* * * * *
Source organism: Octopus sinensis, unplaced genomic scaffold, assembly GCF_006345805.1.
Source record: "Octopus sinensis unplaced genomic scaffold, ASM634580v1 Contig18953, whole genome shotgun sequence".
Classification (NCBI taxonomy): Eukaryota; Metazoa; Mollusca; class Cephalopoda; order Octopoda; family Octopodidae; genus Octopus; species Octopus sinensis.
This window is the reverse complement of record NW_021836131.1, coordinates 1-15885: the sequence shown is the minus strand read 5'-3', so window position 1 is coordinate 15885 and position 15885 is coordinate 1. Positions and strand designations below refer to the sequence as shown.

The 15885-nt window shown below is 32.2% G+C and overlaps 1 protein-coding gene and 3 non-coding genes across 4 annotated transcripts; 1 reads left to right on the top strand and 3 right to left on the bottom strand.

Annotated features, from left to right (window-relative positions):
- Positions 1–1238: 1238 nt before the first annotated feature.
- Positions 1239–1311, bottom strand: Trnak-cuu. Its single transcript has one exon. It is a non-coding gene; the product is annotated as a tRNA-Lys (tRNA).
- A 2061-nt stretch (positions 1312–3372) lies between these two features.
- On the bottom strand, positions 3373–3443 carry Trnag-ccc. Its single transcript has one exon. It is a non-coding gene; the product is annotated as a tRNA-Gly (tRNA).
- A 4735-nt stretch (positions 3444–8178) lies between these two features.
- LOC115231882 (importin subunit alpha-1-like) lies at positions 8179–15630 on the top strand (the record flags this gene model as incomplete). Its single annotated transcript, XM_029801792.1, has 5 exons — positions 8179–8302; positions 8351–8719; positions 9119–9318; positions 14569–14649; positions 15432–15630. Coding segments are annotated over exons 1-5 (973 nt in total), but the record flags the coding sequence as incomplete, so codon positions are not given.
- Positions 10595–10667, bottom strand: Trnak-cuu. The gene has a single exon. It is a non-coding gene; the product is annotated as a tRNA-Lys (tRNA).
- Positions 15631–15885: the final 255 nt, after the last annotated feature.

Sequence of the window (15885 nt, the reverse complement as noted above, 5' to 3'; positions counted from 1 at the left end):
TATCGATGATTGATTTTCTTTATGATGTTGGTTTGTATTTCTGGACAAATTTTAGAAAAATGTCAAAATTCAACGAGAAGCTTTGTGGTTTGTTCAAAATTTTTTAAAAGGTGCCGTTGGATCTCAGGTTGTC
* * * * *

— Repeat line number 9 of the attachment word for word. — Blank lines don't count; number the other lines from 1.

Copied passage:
- A 2061-nt stretch (positions 1312–3372) lies between these two features.